Guest Blogger Month II: Post #16

While I haven’t met all of the Guest Bloggers that have participated in the month of LOVE last year or this year,  I hope to one day.  However, I did meet today’s blogger Allison on her podcast channel. She interviewed me for her SnapDays series and it felt like we were old friends.  So I was delighted when I asked if she’d share a LOVE story this month and she agreed.  Since I never met either of my grandmas this Post #16 really touched my heart.


In modern, Western culture, love saves us from loneliness and misery. It might ride into our lives on a white horse or arrive in the form of a Tinder swipe. It’s evidenced by the perfect gift or a diamond ring, and announced with a choir of angels confirming our completeness.

But love comes in many forms; it doesn’t always taste like chocolate or come in a box from Jared’s. Sometimes we don’t even recognize it. I used to complain to my mother that my father didn’t love me because he became more distant the older I got. It wasn’t until I was an adult that I recognized his efforts to house us in a safe city and put his daughters into a good school system represented his love for us and his concern for our future.

Here’s another love story. My mother’s mother was very old, and even though I never felt I fully knew her, I loved her, and knew she loved us. She was fiercely independent and well liked by her neighbors. I think she and I would’ve been great friends had we been closer in age- she struck me as a bit of a rebel, with a twinkle in her eye. I love rebels.

Grandma was probably close to her 100s, and I was in my late teens, by the time her poor health and inability to care for herself and her dilapidated house prompted her move into a nursing home. She didn’t want to go, and I felt terrible witnessing her lose control of her life. Her health quickly deteriorated after the move, and she would tell disturbingly fantastic stories, generated by hallucinations, that would make my usually strong mother cry.

One day we received the call to hurry to the nursing home, as my grandmother probably wouldn’t survive the day. The 45 minute drive was silent, with my mother painfully grief-stricken, and my sister understandably short-tempered.

We entered the nursing home and took the heartbreaking walk to my grandmother’s room. I watched my grandmother lying in the bed, listened to my mother sobbing and endured my sister’s anger- her way of dealing with pain- and I became overwhelmed. Unable to bear witness to the moment of my grandmother’s death. I retreated to the car.

As I sat alone, guilt enveloped me. I should be comforting my family. I should be with them as a show of respect. Would my sister think I took the easy way out? Would my grandmother be upset that I left? And yet… how can I time my return so that it’s after she has passed? Will there be a sign? Can you show me a sign?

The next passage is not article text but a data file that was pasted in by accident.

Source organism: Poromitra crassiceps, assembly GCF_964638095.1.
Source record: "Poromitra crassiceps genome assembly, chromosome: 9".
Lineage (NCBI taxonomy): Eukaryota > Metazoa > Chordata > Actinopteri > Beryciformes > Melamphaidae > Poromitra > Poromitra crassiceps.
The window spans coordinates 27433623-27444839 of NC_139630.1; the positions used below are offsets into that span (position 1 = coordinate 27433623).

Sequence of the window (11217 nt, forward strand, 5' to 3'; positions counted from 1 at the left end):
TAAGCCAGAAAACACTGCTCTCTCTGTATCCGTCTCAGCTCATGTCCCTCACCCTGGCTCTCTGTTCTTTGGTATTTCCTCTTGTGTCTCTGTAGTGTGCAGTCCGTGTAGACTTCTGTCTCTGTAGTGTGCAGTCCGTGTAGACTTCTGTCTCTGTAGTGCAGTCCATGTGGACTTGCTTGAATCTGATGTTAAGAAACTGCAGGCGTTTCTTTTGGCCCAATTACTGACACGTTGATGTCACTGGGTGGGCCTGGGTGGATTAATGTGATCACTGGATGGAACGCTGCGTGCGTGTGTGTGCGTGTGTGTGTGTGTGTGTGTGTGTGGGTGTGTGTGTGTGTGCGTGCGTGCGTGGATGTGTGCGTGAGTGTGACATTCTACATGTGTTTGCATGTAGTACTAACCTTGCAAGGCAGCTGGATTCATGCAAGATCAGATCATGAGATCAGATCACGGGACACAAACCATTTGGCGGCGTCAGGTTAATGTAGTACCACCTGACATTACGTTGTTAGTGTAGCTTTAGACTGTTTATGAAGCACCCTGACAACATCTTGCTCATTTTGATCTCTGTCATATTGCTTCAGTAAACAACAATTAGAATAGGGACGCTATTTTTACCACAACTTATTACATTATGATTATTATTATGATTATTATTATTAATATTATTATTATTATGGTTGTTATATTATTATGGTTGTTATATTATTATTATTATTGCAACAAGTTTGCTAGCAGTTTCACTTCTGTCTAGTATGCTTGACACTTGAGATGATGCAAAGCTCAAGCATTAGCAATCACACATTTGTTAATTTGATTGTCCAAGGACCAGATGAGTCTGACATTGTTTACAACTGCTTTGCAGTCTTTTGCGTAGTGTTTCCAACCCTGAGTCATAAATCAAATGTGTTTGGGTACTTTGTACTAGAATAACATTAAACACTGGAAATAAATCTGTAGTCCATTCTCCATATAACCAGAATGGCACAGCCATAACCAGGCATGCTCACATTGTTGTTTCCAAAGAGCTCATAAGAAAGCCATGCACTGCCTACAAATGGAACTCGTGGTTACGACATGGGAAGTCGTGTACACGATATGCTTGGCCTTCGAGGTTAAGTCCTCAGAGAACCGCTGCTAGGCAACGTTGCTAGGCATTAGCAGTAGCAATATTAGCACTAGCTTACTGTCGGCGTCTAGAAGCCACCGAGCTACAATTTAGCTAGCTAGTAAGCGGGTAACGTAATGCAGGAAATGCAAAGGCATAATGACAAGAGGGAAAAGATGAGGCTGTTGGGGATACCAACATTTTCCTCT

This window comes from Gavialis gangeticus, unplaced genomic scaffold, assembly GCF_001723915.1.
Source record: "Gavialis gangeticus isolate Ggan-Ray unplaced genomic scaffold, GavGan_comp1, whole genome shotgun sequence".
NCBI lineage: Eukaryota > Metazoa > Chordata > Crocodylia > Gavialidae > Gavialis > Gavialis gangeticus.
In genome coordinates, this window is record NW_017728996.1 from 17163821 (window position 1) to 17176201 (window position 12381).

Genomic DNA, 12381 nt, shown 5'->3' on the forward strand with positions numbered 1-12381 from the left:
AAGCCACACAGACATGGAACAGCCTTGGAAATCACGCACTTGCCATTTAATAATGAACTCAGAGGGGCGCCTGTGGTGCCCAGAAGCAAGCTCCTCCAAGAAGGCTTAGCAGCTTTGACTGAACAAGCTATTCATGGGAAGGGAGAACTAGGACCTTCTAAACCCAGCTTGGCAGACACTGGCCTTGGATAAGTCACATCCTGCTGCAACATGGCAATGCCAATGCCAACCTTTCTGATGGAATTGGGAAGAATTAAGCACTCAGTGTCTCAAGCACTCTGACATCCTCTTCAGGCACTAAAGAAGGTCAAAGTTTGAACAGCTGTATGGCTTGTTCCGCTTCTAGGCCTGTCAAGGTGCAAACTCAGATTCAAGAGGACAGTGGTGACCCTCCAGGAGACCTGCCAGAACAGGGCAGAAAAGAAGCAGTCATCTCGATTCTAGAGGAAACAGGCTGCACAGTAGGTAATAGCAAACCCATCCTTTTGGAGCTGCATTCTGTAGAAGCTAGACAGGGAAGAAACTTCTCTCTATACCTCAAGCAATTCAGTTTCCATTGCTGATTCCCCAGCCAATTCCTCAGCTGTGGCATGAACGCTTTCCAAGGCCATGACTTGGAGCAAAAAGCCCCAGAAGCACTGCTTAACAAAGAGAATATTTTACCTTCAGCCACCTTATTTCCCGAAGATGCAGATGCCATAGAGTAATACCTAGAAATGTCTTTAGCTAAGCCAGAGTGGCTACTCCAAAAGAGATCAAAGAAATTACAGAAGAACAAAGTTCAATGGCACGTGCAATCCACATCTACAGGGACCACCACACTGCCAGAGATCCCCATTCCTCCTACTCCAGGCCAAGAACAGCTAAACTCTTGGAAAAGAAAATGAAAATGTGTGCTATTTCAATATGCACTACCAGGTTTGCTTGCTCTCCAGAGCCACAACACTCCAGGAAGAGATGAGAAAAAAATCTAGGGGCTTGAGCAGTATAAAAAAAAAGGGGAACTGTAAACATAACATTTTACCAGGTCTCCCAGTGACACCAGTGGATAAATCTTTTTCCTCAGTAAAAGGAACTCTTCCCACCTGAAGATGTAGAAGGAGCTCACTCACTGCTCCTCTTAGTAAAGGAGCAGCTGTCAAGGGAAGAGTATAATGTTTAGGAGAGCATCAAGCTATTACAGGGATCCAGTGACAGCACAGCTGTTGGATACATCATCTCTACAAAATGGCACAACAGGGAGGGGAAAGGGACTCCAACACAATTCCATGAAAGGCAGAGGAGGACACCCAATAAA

A fluttering leaf. A distant flash of lightening. Were these signs? I finally worked up the courage to return to the room, and was relieved to learn I had missed the moment of death. I don’t remember speaking to my mother or sister at all. After the necessary administrative discussions were completed and paperwork was signed, we set out for the gloomy ride back home.

As we traveled along the interstate, I turned my face away from my mother and gazed, guilt-stricken, through passenger seat window. My mind obsessed over the gall of choosing to miss the moment of my grandmother’s death. How long was the gap between her death and my return to the room? Should I have stayed? How bad a person was I? What time did she die? What time?

An old style, powder blue vehicle slowly passed us on the passenger side. I was struck by its occupants. The man behind the wheel and the woman beside him had stark white hair and looked easily to be in their 90s. As the car passed, I saw the license plate: DTH309. I knew without a doubt this was a message for me. It was as clear as if a sign had posted posted saying “your grandmother died at 3:09 p.m. It’s ok you weren’t there. Stop angsting over this.” The awe of that moment has never left me.

I have told this story before, but never in the context of love. But what else but a loving force would have reached out at my lowest moment to put my anxiety to rest? Whether it was God, the Universe, a guardian angel or my grandmother herself, this loving gesture gave me the closure I needed. Weeks later, when the death certificate confirmed the death at 3:09, I felt a sense of closeness to my grandmother, and gratitude for the loving message that came exactly when I needed it.

Love comes in many forms.

-Allison Diamond
@worldharmony (click here for her awesome podcasts)

Thank you Allison for sharing that special LOVE story. I’m sure your grandma is your special angel in heaven and so proud of you! You have and continue to spread LOVE and peace not just on social media but in your life all around you. I am honored to have been on your podcast and doubly honored to have your precious words grace this blog!

Angel LOVE,


2 thoughts on “Guest Blogger Month II: Post #16

  1. I loved this Allison. I I think many people have experienced similar things I remember when my great Aunt Cynthia died and I was so sad driving over the bridge in Boston and I too was looking for sign. Then out of nowhere a single red balloon floated up over the bridge high into the beautiful blue sky. Red was her favorite color and I just remember smiling ear to ear and saying thank you. Thank you for sharing your story and for all the love and positive vibes that you bring the Snapchat community . ❤️

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